Finding comfort in being uncomfortable

I went into this program not really knowing what to expect. I had a story pitch that I was excited about and I was confident in my ability to tell it. The only thing was that I had never talked to the subject directly at that point. My mentor and I used all the background information we knew to structure interview questions that we felt good about, but we came away from the interview concerned that it didn’t fit the theme of the project.

We were already interviewing late as it took place on Tuesday afternoon, and we suddenly found ourselves back at square one. I ended up finding another subject off a suggestion from one of my fellow mentees, but I wasn’t able to interview him until Wednesday afternoon. While everyone else began editing their audio, I was pretty much still waiting to begin working.

The new subject ended up being one of my favorite interviews that I have ever done as a journalist, but it was still tough working from behind, while seeing everyone else making great progress on their respective stories.

Despite that, I was never discouraged. All of the mentors and mentees kept me going by reminding me that I wasn’t the first person this has happened to. At the end of it all, I came out with a story that I couldn’t be more proud of and that I hope does justice to my subject.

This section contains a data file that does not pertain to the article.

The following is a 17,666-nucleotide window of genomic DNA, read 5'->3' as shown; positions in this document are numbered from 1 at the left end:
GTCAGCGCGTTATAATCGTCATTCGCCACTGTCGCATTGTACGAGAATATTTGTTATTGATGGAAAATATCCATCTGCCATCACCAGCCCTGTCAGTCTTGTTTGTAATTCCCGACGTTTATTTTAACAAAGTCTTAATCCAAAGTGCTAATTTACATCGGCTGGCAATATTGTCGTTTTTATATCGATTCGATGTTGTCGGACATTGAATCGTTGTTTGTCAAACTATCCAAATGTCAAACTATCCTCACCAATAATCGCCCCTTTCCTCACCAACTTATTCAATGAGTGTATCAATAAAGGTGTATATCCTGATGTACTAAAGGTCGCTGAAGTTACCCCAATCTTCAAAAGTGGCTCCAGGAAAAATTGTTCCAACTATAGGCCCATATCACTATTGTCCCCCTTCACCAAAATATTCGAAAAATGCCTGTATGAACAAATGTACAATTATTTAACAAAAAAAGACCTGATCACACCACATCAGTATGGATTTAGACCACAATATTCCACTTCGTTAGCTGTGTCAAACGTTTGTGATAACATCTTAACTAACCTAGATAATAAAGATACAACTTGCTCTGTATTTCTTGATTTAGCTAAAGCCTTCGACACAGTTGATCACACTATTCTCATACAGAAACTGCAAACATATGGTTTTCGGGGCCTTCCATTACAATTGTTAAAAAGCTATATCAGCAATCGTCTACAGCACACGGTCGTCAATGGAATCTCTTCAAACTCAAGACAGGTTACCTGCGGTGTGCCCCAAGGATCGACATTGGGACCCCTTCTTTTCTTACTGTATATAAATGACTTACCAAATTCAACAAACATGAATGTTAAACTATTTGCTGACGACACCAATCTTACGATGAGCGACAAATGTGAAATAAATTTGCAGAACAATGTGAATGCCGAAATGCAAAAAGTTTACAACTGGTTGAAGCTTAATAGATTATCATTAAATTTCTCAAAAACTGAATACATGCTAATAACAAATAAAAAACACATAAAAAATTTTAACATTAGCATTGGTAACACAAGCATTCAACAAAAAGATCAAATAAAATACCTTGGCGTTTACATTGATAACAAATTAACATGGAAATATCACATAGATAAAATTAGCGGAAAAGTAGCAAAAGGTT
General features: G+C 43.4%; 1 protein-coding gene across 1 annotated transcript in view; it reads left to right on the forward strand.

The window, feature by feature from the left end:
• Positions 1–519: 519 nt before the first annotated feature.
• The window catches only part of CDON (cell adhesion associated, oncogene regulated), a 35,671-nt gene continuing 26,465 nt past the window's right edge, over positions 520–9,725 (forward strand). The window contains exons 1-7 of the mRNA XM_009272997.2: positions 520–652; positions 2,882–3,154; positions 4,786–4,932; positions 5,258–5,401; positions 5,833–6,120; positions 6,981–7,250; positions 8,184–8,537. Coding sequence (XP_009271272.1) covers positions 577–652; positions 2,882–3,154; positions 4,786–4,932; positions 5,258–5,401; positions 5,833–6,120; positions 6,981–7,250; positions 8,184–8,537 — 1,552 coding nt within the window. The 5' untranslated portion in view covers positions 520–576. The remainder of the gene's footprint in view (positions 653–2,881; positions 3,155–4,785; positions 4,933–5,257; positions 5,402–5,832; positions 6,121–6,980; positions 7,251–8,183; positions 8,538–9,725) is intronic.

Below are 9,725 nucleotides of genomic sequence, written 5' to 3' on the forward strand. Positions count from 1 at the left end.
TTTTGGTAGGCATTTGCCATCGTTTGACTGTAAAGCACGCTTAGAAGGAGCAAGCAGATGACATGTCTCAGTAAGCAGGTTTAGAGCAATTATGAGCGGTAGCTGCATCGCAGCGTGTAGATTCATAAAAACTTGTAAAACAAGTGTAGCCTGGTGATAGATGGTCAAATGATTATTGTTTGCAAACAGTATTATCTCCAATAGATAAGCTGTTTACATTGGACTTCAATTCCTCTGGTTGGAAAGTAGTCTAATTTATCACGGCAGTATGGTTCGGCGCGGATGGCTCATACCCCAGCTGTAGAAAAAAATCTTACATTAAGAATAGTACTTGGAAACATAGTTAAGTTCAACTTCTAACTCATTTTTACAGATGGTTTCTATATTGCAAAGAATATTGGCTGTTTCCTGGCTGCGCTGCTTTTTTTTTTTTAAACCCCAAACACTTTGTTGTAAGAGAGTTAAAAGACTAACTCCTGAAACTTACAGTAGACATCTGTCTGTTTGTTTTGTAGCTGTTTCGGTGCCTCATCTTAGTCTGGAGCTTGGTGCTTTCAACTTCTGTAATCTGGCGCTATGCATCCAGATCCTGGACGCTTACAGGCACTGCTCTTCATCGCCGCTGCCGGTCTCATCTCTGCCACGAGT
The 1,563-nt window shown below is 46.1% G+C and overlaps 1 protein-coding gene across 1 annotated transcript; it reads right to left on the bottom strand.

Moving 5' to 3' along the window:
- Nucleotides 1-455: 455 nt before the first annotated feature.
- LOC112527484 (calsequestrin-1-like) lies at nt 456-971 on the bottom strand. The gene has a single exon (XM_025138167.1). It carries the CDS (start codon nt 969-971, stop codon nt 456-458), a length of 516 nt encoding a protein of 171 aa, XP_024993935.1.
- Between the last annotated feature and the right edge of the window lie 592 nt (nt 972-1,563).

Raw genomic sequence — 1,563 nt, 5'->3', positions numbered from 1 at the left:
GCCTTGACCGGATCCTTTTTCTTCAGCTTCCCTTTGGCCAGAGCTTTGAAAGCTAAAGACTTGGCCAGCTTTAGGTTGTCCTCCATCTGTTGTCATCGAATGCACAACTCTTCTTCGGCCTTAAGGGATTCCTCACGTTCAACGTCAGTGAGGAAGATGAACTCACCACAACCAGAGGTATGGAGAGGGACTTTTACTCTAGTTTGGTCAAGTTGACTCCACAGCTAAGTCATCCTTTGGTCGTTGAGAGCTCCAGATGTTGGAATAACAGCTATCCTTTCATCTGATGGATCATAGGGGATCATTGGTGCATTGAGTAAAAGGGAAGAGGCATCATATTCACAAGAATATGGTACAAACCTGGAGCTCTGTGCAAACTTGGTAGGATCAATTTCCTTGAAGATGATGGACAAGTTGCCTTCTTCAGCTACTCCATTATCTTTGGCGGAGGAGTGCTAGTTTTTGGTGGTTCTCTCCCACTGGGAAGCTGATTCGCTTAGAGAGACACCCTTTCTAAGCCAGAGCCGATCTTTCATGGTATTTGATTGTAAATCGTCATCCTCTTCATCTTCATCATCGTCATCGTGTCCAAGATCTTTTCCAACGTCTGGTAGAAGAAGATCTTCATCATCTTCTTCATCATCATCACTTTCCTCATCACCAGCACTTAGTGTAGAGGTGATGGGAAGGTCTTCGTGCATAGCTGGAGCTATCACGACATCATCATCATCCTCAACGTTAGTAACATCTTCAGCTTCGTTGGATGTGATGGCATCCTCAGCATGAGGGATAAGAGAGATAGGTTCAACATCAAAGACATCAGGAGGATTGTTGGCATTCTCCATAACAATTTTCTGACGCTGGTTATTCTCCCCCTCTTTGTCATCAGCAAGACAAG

Kyle, my mentor, was invaluable to this week. He made sure that I focused on all the little details, which was exactly what I needed because I tend to be more of a big picture type of person.

Next Generation Radio is about going out of your comfort zone, and throughout this week I learned that it’s not only about that, but rather adapting to a fast-paced environment and finding comfort in being uncomfortable.

By Andres Soto

Andres Soto is a junior at California State University, Northridge and assistant sports editor for The Sundial. He has an associate degree in journalism from Mt. San Antonio College, where he was the sports editor for SAC Media. Andres’ ultimate goal is to be a sportswriter for The Athletic or the Los Angeles Times. Andres grew up in Highland Park, a neighborhood in Northeast Los Angeles. His earliest memories include watching the Lakers win three consecutive NBA Finals, which shaped his interest in sports from an early age.